Albania helped to spread awareness of Albanian culture and the Albanian cause across Europe, and was highly influential in the development and refinement of Southern Albanian prose writing. In the words of the famous French poet Guillaume Apollinaire, "Konica turned a rough idiom of sailors inns into a beautiful, rich and supple language". Konitza also published the works of Albanian writers of the time like Aleksandër Stavre Drenova, Andon Zako Çajupi, Filip Shiroka, Gjergj Fishta, Kostandin Kristoforidhi, Thimi Mitko and so on.[2] Theodor Anton Ippen, a diplomat of Austria-Hungary, was one of the authors whose texts were published in the Konica's periodical.[9] Konica assured Ippen that he and his friends believed that Albania should be in political and military union with Austria.[10][11] Writing in his periodical Albania during 1906 Konica viewed independence as being some "twenty years" away and stressed that focus be devoted toward placing the Albanian nation "on the road to civilization" that would lead to "liberation".[12]

Konitza viewed Italo-Albanians (Arbëreshë) as Italian citizens who would have difficulty going against Italian interests while at the same time supporting the conflicting goal of Albanian autonomy or independence and refused to cooperate with them.[13] Italo-Albanians criticized his pro-Austrian position, while Konitza defended it on grounds that Austria encouraged Albanian national and linguistic expression among Catholic Albanians in its schools unlike Italy.[11] Konitza during his lifetime developed a reputation of being at times "irritable by temperament", "self righteous in attitude" and for going into polemics.[14] These issues affected his work with a decline of circulation of Albania as disagreements with Albanian patriots occurred who viewed his works on culture, nationality and rights as being too indirect on the Albanian question unlike the publication Drita.[14] Konitza was unable to attend the Albanian Alphabet Congress of 1908, due to receiving his invitation late, something which he considered was done on purpose.[15]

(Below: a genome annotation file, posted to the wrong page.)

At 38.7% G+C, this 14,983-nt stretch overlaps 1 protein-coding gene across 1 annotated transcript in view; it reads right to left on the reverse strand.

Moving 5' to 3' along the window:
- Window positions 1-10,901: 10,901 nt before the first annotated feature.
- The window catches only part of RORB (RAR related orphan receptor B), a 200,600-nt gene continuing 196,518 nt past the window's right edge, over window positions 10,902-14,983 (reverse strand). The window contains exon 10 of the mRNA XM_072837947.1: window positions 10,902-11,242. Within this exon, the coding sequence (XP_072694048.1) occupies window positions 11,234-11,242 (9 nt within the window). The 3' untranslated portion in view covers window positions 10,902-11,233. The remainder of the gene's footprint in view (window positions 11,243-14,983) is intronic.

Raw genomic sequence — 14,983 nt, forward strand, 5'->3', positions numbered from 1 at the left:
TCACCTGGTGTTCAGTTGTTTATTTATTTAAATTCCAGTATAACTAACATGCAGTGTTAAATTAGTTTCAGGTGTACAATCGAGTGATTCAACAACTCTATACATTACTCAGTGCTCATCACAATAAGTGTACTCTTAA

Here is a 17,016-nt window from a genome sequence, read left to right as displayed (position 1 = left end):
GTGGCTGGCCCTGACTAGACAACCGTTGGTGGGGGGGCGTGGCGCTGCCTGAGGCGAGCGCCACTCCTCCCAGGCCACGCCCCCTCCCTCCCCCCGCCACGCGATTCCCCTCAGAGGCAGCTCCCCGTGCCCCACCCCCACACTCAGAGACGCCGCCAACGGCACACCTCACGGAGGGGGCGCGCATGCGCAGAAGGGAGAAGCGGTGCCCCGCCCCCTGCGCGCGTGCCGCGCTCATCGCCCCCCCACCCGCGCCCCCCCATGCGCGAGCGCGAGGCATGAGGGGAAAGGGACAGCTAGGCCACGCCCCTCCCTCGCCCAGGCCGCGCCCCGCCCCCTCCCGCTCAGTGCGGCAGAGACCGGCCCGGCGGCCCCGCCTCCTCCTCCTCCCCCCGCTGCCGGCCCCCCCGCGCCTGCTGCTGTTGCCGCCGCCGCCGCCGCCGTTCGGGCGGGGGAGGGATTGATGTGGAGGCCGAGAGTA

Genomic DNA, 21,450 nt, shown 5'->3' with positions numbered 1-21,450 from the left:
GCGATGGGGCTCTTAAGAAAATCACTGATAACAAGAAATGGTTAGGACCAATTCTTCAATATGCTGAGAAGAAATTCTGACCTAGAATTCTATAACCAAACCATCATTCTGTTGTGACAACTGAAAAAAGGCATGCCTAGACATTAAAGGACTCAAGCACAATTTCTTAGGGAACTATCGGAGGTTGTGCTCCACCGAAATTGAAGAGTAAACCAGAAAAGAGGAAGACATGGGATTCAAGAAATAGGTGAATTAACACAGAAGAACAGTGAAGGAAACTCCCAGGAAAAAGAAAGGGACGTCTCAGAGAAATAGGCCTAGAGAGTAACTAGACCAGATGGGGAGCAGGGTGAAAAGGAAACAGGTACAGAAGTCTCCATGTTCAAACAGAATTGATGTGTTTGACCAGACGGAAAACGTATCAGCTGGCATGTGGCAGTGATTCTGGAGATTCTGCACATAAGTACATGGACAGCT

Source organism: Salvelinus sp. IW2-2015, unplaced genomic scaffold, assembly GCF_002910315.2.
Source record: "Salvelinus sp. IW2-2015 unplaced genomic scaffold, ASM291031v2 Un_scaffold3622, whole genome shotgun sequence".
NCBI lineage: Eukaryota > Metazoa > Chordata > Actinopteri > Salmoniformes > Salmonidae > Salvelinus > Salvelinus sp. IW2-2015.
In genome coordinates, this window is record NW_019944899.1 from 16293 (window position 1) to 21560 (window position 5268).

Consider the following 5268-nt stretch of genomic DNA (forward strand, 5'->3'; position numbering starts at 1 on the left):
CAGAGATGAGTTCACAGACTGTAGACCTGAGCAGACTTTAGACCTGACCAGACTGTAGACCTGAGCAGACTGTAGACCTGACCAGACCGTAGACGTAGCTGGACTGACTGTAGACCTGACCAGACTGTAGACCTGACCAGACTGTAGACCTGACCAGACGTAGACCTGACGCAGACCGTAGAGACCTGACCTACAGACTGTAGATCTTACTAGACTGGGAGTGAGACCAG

Whilst in Brussels, Konitza had a correspondence with Apollinaire regarding an article published by the poet in L'Europen. When Apollinaire came to London seeking to regain the affections of Annie Playden, an English governess he had met and fallen in love with in Germany, he stayed with Konitza at Oakley Crescent.

Apollinaire published a memoir of Konitza in the Mercure de France on May 1, 1912, which begins: "Of the people I have met and whom I remember with the greatest pleasure, Faik Bey Konica is one of the most unusual". He recalls:

We would have lunch the Albanian way, which is to say, endlessly. The lunches were so long that I could not visit a single museum in London, as we would always arrive when the doors closed, and the attention and care with which Konica edited his articles meant that the journal always came out very late. In 1904, only the issues for 1902 appeared; in 1907, the issues for 1904 came out at regular intervals. The French journal L'Occident is the only one that could compete with Albania in that respect.

Political activities and death[edit]

Konitza organized the Albanian Congress of Trieste, held February 27 – March 6, 1913.[16]

Konica depicted on an Albanian postal stamp

Konitza went to Boston, US in autumn of 1909 where he took over as chief-editor of Dielli newspaper,[2] published by Besa-Besën society, a political-cultural organization of Albanian-American diaspora. With the creation of Vatra, the Pan-Albanian Federation of America, his role inside the Albanian community of US grew and he became general-secretary of Vatra.[17] Konitza was a close collaborator of Fan Noli and one of the main figures in Vatra's and Dielli's history. In 1911, he published Trumbeta e Krujes (Kruja's trumpet), a very short lived newspaper in St. Louis, MO. On November 17, 1912, Vatra held a mass gathering in Boston and Konitza was the main speaker rallying the Albanian diaspora in the USA to oppose any partition of Albania, due to the Balkan Wars.[18]

He got disappointed with the Austro-Hungarian authorities and Ismail Qemali personally, after Qemali's approval for the creation of an Austro-Italian bank (though named Bank of Albania - Albanian: Banka e Shqiperise), which was feared amongst Albanians as having been created for massive purchasing of land properties and controlling the future economy of Albania.[19] Konitza was one of the main organizers of the Albanian Congress of Trieste in 1913.[20] On November 20, 1913 he went in conflict with Essad Pasha and left Durres together with his collaborator Fazil Pasha Toptani.[21]